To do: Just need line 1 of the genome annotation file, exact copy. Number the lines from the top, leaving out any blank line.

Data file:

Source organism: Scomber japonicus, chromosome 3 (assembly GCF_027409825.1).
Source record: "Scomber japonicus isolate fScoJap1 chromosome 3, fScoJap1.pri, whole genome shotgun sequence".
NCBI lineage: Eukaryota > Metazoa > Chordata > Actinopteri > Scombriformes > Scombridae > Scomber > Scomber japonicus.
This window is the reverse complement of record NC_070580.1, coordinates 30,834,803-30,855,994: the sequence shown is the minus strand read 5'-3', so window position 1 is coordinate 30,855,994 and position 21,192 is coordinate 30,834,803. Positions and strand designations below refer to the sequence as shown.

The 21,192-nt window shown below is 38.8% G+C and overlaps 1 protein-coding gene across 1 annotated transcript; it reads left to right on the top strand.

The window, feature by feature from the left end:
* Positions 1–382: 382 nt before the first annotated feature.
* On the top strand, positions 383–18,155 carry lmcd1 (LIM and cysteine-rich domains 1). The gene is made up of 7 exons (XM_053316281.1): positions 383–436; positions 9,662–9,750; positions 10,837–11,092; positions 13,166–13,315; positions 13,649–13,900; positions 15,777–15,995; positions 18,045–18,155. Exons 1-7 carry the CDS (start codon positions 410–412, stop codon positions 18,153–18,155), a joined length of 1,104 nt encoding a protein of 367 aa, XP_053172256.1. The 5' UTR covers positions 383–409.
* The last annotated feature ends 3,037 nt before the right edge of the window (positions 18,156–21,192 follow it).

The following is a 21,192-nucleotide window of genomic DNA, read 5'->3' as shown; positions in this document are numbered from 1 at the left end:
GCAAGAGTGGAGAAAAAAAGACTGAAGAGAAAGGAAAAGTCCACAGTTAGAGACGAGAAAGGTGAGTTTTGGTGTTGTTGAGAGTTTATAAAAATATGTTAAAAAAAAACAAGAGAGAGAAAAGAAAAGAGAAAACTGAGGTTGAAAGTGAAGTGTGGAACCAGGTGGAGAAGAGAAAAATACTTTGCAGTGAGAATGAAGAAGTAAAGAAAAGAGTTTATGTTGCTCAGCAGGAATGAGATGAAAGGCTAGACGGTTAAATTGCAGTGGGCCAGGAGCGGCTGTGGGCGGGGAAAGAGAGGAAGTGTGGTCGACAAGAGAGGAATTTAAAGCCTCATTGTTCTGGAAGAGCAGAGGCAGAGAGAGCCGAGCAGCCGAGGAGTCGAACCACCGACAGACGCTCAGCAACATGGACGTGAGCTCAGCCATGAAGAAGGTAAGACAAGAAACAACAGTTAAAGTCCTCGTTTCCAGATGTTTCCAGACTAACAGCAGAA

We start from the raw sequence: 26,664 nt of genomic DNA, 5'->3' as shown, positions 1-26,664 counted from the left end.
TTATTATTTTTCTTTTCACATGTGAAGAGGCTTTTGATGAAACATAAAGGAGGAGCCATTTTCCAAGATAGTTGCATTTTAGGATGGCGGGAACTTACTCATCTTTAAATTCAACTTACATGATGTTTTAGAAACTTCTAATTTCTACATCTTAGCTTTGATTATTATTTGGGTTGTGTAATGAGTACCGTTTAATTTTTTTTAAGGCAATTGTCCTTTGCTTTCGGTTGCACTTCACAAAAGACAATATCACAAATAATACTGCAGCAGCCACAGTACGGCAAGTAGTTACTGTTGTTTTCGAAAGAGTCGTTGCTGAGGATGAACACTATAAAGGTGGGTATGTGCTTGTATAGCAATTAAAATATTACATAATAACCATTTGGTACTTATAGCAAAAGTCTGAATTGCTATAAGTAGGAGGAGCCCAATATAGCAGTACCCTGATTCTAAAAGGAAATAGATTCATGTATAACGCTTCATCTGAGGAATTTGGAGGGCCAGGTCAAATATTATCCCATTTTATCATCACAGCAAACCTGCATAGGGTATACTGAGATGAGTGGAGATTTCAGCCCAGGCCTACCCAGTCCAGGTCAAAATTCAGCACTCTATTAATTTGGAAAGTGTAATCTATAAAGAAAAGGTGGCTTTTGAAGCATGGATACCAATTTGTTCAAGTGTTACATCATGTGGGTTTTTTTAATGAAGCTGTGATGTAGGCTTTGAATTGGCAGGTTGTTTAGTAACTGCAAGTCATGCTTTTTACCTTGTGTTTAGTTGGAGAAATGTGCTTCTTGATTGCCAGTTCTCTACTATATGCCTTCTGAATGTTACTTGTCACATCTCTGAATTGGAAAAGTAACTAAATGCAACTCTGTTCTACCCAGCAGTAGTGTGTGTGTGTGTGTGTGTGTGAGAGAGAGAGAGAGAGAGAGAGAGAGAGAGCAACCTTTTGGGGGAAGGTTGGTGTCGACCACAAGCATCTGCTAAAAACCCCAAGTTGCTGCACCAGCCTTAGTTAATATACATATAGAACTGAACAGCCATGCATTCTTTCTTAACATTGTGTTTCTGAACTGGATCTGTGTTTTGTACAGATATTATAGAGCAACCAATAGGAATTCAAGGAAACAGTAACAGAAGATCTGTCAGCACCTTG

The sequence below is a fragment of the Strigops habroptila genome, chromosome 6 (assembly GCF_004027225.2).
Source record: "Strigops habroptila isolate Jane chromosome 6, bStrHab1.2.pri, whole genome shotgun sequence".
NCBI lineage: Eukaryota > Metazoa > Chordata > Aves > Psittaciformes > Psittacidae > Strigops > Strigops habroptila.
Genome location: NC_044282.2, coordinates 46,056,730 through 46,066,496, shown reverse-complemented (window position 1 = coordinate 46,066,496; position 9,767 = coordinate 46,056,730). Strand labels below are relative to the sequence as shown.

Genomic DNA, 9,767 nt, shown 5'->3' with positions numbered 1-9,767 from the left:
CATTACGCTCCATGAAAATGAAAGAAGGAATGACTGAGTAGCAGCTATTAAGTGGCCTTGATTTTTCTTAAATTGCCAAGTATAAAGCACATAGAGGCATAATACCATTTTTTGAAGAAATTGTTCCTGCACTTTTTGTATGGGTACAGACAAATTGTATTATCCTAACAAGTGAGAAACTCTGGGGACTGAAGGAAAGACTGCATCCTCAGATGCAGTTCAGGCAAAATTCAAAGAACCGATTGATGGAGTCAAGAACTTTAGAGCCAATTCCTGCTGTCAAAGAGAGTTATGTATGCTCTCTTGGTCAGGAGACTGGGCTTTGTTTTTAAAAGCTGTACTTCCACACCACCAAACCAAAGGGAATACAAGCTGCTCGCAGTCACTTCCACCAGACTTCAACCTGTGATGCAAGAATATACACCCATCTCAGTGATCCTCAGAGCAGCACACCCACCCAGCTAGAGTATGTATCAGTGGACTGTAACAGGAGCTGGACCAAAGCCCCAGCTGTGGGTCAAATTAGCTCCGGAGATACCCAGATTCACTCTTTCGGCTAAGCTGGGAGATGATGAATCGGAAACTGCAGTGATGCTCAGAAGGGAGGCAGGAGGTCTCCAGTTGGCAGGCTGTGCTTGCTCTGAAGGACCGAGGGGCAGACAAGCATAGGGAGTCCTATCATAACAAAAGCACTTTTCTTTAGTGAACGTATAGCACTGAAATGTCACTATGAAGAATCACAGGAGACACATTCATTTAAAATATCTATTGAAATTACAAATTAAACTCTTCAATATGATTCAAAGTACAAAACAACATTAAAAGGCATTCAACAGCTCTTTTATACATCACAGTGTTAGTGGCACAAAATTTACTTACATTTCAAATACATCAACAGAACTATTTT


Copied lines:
Source organism: Scomber japonicus, chromosome 3 (assembly GCF_027409825.1).